A number of governments have already signalled their intention to adopt the ISSB’s standards, in some cases alongside standards which also enable the assessment of a company’s impact on society, the environment and the economy. This ‘dual materiality’ approach is the focus of the EU’s current work to develop its own standards, which are leveraging the existing GRI standards as a key reference point. One of the big complaints from companies and investors is the ‘alphabet soup’ of standards, creating confusion and complexity and acting as a barrier to action. Today’s announcement is a big step towards simplification, but still won’t result in the one single standard setter that some have hoped for.

What’s next?

To be successful the ISSB needs to achieve five things:

  1. Acceptance from global governments
    It is critical that global standards are adopted worldwide rather than just used to inform and influence country and region-specific standards – the latter would likely lead to fragmentation in reporting. Finance Ministers and Central Bank Governors from 37 jurisdictions around the world welcomed the announcement2, a positive sign that must be translated into mandatory adoption, as has been signalled in the UK.

  2. Interoperability
    The ISSB has limited its remit to be focused on enterprise value. However, many governments, as well as companies and their stakeholders, want to understand the impact that an organization has on the world, not just how the world impacts the organization. We won’t achieve net zero goals without this ‘dual materiality’ perspective. The Global Reporting Initiative (GRI) currently sets the most widely-adopted standards in this area, and it is therefore critical that the ISSB collaborates with GRI to ensure that both sets of standards are consistent and aligned with one another. This is important not only to avoid confusion and duplication of effort, but also because an organization’s impact on the world can quickly ‘bite back’ to hit financial performance if not addressed.

  3. Connection to the work of the International Accounting Standards Board (IASB)
    IASB is responsible for setting financial reporting standards adopted in most countries worldwide. Climate and other ESG matters can be material to the financial statements, as commentary released by the IASB, and our work on integrated reporting, underline. There needs to be a consistent framework for sustainability reporting which is coherent with, and connected to, financial reporting to align with the IASB’s own mission to serve investors and other primary users of financial statements.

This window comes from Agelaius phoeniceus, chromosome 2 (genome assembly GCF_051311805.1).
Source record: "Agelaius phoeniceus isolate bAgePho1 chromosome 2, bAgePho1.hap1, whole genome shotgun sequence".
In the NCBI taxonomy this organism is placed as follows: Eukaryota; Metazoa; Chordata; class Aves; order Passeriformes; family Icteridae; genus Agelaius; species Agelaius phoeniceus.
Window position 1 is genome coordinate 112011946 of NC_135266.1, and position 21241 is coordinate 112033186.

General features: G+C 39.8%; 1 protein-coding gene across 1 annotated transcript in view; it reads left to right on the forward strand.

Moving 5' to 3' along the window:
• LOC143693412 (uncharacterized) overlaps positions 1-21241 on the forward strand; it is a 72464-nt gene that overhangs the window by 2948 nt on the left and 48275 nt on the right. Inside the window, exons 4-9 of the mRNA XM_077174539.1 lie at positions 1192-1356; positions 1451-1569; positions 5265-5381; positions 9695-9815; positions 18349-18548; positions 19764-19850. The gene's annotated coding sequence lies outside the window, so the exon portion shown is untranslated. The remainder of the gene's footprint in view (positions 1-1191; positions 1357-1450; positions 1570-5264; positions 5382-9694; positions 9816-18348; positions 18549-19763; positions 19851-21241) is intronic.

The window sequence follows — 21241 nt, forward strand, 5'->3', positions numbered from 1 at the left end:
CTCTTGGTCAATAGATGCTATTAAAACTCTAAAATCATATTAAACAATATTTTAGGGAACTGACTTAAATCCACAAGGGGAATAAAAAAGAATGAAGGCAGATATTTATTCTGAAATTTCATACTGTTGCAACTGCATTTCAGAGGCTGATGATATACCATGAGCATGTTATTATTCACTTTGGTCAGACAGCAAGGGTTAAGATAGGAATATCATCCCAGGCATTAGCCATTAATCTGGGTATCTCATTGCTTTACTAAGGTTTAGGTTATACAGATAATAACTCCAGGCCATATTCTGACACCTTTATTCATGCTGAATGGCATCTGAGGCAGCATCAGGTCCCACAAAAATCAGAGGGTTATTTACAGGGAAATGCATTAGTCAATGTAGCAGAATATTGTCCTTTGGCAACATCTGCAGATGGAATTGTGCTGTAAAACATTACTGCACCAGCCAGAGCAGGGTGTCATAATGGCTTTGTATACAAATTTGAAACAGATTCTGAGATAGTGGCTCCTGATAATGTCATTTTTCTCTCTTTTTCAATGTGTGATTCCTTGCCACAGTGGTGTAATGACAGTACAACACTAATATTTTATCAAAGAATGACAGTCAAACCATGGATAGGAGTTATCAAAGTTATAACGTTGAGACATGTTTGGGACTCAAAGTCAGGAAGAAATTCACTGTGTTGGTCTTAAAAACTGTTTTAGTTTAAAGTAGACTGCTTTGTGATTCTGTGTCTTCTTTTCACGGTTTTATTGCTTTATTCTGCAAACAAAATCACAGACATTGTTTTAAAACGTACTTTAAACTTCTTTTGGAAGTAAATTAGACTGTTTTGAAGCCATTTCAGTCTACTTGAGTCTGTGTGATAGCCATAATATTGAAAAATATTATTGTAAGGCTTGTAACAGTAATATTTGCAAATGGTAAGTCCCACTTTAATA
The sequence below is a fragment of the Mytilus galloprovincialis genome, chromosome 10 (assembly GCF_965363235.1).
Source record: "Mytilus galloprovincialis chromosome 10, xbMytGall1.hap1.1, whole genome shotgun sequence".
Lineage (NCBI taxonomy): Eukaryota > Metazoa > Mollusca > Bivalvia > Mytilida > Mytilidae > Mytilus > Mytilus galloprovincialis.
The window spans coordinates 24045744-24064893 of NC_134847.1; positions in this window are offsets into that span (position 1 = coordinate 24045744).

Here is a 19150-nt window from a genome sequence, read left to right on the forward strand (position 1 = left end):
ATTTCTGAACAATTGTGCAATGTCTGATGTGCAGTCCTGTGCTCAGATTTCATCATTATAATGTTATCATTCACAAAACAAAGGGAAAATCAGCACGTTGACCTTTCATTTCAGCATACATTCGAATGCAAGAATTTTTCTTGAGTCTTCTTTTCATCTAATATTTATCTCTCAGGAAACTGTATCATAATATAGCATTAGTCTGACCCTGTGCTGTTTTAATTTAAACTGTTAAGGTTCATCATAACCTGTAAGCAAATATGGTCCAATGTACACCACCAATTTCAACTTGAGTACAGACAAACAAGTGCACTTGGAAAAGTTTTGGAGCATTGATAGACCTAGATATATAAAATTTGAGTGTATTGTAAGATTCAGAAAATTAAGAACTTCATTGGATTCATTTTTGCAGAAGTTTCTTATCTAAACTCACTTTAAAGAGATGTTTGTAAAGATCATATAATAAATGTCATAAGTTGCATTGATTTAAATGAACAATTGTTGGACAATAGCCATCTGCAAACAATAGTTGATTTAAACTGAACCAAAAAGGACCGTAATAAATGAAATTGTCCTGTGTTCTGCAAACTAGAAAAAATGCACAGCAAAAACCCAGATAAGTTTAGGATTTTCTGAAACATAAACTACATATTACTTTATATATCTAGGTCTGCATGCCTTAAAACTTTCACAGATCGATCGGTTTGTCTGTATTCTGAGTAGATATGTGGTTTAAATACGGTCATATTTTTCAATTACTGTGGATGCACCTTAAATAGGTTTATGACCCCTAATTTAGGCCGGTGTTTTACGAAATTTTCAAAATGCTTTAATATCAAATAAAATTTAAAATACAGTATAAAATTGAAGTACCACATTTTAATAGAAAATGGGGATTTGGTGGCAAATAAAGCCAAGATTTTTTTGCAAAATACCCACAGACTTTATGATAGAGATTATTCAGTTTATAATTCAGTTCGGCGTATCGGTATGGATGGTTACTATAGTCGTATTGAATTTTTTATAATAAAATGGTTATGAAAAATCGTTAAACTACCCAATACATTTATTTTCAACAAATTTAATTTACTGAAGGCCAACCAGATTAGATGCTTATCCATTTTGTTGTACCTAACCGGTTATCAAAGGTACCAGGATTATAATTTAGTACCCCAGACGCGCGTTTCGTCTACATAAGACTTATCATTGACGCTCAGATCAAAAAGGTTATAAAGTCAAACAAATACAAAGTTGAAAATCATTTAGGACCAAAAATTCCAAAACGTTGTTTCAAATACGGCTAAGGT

4. Rapid implementation
    A key concern from CFOs, investors and others across our networks is that the IFRS Foundation will not be able to have standards in place at the kind of speed necessitated by the climate crisis and other pressing social and environmental issues. The release of the prototypes is an important step in this direction. It will be vital that the ISSB builds on this work, in particular as the prototypes themselves are grounded in existing widely used frameworks and standards, and moves forward with its work programme rapidly.

  5. Credibility
    The IFRS Foundation has strong governance and global representation, but its main stakeholder groups and current boards are grounded in the financial and accounting world. To be credible, it will be essential that the new ISSB board members come from diverse backgrounds and can demonstrate the kind of breadth and depth of knowledge across the wide range of ESG issues that they will need to develop credible standards.
     

While the IFRS Foundation proposal will address many of the most pressing needs for sustainability reporting, it will not address all challenges. There will likely still be regional variation in reporting requirements, as well as demands from investors and other stakeholders for additional disclosure. Companies will also continue to receive reporting requests from the growing set of ESG ratings and indices.

Agility and continued focus will be key for companies to stay ahead and A4S will continue to support CFOs and the wider finance community in navigating this rapidly evolving landscape. We are currently in the process of creating extra guidance on the topic of reporting. Having completed several roundtables this year we have identified five key areas to be addressed from which we are producing a series of insight documents (Governance, Materiality, Data Collection, Selection of Standards and Quality of Disclosure). We also expect to add to our Essential Guide series with a guide on reporting.

If you want to stay abreast of the latest developments and access this practical, ‘how to’ guidance, sign up to our newsletter.

 

1. Tuesday 2nd November 2021

2. Australia, Brazil, Canada, Chile, China, Egypt, Ethiopia, European Commission, Fiji, France, Germany, Greece, Guatemala, India, Indonesia, Italy, Jamaica, Japan, Kenya, Korea, Luxembourg, Mexico, Morocco, Netherlands, New Zealand, Nigeria, Philippines, Saudi Arabia, Seychelles, Singapore, Spain, Switzerland, Tonga, Turkey, UK, Uruguay, USA

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This guide, created by the A4S Accounting Bodies Network, offers a brief introduction to the changing corporate reporting landscape. It summarizes recent key developments in sustainability reporting. It sets out how these developments are impacting the role of the accountant and shaping the future of corporate reporting. It also highlights how this area is likely to evolve, offering signposting to further sources of information.